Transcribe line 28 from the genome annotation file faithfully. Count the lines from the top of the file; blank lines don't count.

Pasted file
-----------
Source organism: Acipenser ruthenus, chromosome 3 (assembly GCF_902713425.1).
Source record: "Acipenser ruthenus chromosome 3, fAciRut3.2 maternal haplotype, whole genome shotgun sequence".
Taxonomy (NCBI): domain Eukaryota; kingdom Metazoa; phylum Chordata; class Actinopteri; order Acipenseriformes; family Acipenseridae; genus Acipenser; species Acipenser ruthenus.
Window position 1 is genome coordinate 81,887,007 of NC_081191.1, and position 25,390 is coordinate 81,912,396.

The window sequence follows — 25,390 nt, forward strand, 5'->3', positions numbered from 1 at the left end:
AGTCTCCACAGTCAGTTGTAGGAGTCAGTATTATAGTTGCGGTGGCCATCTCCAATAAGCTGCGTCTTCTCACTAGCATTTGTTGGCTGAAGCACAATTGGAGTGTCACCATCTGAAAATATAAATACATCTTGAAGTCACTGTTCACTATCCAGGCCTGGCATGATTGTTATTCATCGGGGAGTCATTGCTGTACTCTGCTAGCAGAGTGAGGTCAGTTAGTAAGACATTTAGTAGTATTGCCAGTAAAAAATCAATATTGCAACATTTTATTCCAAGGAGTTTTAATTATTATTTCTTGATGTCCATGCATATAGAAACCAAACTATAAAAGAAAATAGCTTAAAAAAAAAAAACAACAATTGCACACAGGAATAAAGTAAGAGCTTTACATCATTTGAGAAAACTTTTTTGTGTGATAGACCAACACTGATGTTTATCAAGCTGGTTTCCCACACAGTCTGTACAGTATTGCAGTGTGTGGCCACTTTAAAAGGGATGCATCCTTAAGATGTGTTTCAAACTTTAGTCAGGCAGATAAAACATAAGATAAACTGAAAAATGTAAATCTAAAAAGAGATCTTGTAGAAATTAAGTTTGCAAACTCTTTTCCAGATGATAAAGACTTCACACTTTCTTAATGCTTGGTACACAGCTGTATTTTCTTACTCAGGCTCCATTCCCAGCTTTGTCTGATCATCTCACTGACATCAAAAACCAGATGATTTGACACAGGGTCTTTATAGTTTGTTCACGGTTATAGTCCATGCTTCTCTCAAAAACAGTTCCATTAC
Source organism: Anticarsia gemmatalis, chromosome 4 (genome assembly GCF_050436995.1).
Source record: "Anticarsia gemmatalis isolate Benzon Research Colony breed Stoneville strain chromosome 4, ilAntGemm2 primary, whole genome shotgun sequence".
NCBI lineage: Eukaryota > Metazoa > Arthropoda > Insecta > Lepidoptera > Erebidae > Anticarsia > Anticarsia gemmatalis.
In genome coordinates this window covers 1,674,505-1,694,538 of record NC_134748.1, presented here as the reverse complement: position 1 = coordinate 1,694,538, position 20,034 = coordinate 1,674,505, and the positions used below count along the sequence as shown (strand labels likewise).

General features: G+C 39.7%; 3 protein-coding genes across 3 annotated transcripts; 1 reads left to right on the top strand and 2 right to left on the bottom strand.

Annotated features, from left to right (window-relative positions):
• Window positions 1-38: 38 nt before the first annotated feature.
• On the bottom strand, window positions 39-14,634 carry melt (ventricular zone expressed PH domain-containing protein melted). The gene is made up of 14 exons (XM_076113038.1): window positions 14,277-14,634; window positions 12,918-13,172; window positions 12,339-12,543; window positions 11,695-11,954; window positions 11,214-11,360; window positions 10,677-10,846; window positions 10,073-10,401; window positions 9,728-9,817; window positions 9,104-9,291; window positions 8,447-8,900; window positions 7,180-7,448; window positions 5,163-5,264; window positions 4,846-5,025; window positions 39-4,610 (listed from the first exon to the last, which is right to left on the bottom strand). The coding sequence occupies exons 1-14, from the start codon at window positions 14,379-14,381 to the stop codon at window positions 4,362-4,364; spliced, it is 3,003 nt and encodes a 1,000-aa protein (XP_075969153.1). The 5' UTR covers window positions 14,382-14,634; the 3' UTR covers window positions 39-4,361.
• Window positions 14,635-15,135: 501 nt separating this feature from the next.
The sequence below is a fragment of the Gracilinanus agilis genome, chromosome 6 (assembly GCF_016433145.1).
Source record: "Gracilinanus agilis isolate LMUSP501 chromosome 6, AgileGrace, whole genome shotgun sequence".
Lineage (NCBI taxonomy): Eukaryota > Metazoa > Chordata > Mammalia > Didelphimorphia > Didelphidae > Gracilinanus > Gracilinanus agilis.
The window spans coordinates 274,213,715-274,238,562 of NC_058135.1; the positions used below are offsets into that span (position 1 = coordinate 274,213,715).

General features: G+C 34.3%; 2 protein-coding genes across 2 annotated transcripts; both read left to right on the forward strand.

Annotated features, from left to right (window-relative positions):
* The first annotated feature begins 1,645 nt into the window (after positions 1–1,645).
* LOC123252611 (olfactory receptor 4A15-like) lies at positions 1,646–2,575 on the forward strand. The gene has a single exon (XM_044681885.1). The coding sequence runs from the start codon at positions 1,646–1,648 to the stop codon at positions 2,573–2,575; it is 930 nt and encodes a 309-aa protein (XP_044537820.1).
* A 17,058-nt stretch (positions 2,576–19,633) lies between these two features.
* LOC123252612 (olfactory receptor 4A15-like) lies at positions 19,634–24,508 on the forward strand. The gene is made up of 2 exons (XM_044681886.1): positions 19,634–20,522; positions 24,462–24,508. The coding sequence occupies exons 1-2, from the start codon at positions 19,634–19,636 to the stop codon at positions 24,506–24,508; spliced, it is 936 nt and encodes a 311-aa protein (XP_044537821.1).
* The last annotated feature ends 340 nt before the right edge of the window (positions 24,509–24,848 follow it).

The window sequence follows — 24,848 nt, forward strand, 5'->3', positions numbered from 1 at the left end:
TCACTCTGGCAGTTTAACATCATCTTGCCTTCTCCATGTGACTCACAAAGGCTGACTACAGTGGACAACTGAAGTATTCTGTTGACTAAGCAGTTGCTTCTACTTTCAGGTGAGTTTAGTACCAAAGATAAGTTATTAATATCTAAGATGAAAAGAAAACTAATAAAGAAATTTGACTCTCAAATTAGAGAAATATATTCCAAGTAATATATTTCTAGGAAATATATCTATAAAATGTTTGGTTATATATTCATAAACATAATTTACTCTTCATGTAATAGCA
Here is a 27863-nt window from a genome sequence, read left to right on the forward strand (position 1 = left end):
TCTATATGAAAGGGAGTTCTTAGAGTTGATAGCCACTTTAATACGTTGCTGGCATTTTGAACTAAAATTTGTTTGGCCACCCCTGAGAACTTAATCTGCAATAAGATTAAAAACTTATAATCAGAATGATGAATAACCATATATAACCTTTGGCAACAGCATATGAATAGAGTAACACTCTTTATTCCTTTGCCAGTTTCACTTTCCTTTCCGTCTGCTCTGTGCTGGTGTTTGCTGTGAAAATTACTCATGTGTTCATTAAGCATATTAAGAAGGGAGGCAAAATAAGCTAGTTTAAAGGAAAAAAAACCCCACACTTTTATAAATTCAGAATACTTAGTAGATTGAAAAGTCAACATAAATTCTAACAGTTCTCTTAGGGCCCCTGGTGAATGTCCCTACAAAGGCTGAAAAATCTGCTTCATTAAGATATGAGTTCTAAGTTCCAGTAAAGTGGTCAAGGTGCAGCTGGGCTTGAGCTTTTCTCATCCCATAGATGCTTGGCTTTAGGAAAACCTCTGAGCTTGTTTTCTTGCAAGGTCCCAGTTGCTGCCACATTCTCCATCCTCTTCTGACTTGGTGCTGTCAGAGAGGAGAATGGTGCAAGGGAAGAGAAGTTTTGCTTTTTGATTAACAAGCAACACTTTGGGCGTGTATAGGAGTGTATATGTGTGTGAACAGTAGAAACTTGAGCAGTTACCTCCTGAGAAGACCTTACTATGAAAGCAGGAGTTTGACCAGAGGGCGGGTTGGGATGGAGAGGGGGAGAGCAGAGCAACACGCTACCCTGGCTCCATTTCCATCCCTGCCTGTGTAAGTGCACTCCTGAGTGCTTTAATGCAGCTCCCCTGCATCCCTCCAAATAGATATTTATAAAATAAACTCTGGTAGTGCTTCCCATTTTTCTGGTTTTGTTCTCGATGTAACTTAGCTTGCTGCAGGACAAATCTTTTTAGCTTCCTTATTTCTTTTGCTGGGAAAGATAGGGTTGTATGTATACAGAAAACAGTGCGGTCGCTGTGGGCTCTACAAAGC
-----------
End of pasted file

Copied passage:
TCACTCTGGCAGTTTAACATCATCTTGCCTTCTCCATGTGACTCACAAAGGCTGACTACAGTGGACAACTGAAGTATTCTGTTGACTAAGCAGTTGCTTCTACTTTCAGGTGAGTTTAGTACCAAAGATAAGTTATTAATATCTAAGATGAAAAGAAAACTAATAAAGAAATTTGACTCTCAAATTAGAGAAATATATTCCAAGTAATATATTTCTAGGAAATATATCTATAAAATGTTTGGTTATATATTCATAAACATAATTTACTCTTCATGTAATAGCA